David Earl Johnson, LICSW

10 minute read

by Ronald Ruden, MD, PhD

When the Past Is Always Present: Emotional Traumatization, Causes, and Cures introduces a new treatment for trauma. Ronald A. Ruden is an internal medicine physician practicing in Manhattan. Since beginning his practice in 1983, he has dedicated part of the proceeds to follow research interests. His first efforts resulted in the book, The Craving Brain, a neurobiological discussion of addictive behaviors. In 2003 he redirected his interest in understanding traumatization. That has led to three publications in Traumatology, edited by Charles Figley, and to this book.

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The book begins with an easy to understand review of the neurobiological and neuropsychological literature as it relates to trauma. His intent is to provide a primer that a lay person could understand. He still provides adequate citations for those who have deeper interests.

Ruden believes that the means to treat Post Traumatic Stress Disorder (PTSD) is to use the senses. This idea, which is at the core of the theory of psychosensory therapy, forms what the author considers the “third pillar” of trauma treatment. The first and second pillars refer to psychotherapy and psychopharmacology. The theory of psychosensory therapy postulates that sensory input, for example, touch “creates extrasensory activity that alters brain function and the way we respond to stimuli”. In other words, new sensory input can change memories and their power over us.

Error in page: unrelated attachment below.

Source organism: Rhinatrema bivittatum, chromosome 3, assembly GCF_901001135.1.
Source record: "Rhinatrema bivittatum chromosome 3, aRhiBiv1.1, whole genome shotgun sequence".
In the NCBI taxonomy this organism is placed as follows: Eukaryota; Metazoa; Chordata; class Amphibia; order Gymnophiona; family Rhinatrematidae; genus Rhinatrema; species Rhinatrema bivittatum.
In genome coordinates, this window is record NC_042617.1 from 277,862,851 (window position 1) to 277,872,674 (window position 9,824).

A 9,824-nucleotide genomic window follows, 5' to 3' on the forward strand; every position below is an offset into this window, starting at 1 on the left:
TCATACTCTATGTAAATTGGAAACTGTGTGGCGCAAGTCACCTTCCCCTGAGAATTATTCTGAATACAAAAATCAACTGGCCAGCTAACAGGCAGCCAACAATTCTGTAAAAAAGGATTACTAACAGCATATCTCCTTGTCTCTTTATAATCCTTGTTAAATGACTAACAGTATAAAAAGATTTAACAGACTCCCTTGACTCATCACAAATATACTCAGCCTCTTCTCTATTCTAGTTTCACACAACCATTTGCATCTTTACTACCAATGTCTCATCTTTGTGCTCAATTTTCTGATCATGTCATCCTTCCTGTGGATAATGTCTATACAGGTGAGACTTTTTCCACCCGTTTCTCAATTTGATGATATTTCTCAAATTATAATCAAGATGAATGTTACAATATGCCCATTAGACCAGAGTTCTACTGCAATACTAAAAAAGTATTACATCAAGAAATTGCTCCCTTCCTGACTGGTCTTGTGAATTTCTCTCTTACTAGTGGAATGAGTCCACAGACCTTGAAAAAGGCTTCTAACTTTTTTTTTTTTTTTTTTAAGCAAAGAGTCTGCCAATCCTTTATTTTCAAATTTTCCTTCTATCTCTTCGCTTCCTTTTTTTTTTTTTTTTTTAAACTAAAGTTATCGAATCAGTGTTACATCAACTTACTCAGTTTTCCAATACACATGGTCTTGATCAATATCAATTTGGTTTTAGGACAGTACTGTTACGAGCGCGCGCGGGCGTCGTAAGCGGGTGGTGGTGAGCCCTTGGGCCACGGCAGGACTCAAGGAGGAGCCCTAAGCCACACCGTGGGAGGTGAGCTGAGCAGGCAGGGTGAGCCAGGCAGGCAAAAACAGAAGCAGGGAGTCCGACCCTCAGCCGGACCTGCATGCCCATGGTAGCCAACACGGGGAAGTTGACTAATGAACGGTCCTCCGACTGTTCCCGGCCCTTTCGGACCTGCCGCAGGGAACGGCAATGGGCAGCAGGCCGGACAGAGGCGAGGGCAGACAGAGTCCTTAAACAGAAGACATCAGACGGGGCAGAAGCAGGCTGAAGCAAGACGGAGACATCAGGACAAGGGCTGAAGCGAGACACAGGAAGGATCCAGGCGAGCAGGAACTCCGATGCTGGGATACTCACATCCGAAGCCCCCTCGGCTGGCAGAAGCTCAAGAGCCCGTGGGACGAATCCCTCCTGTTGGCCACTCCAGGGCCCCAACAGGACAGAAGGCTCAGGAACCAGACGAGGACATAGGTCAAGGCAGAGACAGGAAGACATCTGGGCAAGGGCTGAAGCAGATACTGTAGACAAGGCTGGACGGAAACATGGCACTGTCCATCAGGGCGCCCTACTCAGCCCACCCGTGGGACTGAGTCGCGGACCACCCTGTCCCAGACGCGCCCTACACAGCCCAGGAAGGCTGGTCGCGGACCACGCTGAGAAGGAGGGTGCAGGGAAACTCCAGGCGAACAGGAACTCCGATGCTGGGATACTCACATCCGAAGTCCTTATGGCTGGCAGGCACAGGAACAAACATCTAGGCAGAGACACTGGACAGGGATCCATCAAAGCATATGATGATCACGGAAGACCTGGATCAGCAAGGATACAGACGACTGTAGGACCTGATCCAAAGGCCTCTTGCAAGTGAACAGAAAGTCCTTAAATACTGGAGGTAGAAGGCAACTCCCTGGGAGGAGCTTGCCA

“…the human brain can change it’s own structure and function with thought and experience, turning on its own genes to change its circuitry, reorganize itself and change its operation, is the most important alteration in our understanding of the brain in 400 years.” (Norman Doidge, MD pXVII in Ruden, 2011)

This process of brain modification is called neuro-platisticity. Evidence of this concept has begun a revolution in thinking about the brain. No longer can one assume that brain damage creates an impermeable barrier to recovery. The point is we can change how well our brain functions if we work at it. If we neglect our brain, it will deteriorate before it’s time. Yoga, mindfulness, meditation, and exercise enhance resilience. Resilience is associated with high self-esteem, good emotion regulation skills, optimism, healthy relationships, and an active problem solving response. When you believing you can meet your needs, you feel self-contained, like your world can be managed, you can respond to challenges and can readily find help if you need it. Vulnerability is increased by putting aside your needs to care for others, low self-esteem, difficulty in regulating the intensity and duration of emotions, obsessive-compulsive traits, introversion or being very shy, being anxiety prone, substance abuse, poverty and low education.